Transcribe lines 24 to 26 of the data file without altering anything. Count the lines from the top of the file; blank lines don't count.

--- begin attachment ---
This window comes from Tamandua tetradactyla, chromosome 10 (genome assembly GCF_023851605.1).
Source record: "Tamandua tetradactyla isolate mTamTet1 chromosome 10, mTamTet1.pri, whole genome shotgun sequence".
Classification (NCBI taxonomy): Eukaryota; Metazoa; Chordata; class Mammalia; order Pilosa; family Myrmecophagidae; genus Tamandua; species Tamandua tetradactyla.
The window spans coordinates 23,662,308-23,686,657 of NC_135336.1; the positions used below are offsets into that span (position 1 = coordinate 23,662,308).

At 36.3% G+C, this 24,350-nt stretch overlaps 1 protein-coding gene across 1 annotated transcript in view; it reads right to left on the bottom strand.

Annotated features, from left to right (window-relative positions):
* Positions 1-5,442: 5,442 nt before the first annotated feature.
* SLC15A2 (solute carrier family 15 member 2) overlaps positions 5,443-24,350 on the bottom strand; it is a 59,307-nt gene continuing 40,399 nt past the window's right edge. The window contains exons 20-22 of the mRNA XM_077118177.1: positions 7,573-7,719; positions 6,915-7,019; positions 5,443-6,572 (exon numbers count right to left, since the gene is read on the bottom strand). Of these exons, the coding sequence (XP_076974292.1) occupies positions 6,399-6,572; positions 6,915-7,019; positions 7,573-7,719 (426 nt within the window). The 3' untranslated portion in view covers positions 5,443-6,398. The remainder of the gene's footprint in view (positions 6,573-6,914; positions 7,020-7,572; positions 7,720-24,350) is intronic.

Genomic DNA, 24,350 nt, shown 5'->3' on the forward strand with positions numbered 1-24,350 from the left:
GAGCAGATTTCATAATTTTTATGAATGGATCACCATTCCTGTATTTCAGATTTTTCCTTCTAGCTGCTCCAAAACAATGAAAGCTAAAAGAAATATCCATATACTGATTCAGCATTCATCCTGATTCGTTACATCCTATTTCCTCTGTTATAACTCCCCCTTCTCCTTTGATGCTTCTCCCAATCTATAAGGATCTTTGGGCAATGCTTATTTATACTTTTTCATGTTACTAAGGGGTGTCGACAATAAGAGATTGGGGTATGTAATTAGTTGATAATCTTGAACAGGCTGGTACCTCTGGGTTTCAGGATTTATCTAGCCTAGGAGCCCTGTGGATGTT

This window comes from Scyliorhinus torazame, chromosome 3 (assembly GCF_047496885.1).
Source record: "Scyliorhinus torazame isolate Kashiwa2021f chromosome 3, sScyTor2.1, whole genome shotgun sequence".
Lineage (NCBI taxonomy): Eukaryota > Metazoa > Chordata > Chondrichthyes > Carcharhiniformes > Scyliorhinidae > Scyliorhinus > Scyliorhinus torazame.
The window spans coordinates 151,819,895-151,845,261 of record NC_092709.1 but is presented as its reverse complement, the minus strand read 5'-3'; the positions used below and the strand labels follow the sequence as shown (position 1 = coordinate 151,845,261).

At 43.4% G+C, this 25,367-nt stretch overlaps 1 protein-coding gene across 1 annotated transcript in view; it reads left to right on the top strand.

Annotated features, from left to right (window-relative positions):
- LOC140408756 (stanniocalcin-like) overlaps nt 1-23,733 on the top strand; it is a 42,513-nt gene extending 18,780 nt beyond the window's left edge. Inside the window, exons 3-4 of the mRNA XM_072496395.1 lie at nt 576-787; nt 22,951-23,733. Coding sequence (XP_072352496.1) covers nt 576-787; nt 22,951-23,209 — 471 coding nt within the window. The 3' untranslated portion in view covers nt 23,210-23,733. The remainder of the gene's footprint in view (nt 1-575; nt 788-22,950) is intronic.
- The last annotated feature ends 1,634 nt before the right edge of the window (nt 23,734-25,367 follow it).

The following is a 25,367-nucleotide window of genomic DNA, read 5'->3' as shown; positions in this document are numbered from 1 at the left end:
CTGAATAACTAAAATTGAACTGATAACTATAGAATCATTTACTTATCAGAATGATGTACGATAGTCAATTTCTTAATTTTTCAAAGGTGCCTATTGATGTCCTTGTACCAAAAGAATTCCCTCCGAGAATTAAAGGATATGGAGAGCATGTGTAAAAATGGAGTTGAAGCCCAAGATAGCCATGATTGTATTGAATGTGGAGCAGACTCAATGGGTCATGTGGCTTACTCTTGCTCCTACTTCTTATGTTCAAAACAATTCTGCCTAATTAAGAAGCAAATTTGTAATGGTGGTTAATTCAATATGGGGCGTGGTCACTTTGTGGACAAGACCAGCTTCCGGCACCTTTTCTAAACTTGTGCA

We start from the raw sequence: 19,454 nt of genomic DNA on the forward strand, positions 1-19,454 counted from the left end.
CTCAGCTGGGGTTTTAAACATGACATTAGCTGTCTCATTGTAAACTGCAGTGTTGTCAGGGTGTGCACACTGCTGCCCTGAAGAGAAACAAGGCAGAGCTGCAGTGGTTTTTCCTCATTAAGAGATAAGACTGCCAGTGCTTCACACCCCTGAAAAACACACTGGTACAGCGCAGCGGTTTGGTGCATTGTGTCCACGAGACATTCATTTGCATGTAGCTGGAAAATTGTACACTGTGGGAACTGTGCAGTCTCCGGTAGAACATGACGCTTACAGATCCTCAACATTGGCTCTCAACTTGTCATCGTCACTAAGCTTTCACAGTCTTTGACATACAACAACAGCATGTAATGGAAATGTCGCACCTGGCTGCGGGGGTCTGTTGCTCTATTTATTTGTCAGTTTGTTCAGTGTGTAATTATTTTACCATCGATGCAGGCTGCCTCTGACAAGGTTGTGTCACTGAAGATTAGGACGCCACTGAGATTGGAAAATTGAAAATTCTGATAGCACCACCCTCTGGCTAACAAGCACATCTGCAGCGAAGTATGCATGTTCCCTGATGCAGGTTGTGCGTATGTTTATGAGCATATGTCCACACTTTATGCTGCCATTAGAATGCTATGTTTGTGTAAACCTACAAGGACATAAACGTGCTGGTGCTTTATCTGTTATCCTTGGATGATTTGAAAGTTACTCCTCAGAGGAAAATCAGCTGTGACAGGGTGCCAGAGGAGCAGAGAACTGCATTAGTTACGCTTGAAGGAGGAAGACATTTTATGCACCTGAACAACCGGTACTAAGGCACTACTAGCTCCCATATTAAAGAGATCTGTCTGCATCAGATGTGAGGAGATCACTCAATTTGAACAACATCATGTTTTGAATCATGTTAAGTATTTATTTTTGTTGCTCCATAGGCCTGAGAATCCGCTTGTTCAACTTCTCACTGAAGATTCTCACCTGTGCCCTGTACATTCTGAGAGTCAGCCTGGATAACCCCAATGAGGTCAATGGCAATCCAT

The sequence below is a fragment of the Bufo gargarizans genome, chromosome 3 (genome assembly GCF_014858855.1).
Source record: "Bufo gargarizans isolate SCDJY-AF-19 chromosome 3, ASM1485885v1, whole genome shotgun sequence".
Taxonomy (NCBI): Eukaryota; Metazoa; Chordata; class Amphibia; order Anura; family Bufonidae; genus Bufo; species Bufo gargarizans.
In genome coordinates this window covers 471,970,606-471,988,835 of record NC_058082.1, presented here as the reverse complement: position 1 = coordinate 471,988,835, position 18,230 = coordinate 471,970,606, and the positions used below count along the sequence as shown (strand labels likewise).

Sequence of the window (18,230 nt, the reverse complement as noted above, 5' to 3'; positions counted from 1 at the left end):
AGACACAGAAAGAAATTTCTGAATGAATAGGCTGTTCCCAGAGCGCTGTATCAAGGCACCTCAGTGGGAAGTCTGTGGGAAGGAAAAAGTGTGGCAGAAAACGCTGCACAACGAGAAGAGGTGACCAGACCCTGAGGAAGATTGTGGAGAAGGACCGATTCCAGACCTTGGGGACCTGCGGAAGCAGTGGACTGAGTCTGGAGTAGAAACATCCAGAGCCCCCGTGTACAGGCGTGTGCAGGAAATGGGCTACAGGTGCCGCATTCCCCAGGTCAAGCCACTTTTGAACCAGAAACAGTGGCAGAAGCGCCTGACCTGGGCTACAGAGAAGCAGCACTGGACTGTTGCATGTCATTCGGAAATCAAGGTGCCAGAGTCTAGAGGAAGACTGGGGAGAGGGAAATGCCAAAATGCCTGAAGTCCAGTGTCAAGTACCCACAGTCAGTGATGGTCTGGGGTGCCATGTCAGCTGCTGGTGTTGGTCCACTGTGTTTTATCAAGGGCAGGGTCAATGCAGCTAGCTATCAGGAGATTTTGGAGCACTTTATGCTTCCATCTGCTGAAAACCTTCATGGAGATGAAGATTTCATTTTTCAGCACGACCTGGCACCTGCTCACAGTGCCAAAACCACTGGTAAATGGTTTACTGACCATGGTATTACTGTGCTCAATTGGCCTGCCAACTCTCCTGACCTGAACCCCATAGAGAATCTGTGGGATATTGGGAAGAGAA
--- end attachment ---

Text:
Source record: "Bufo gargarizans isolate SCDJY-AF-19 chromosome 3, ASM1485885v1, whole genome shotgun sequence".
Taxonomy (NCBI): Eukaryota; Metazoa; Chordata; class Amphibia; order Anura; family Bufonidae; genus Bufo; species Bufo gargarizans.
In genome coordinates this window covers 471,970,606-471,988,835 of record NC_058082.1, presented here as the reverse complement: position 1 = coordinate 471,988,835, position 18,230 = coordinate 471,970,606, and the positions used below count along the sequence as shown (strand labels likewise).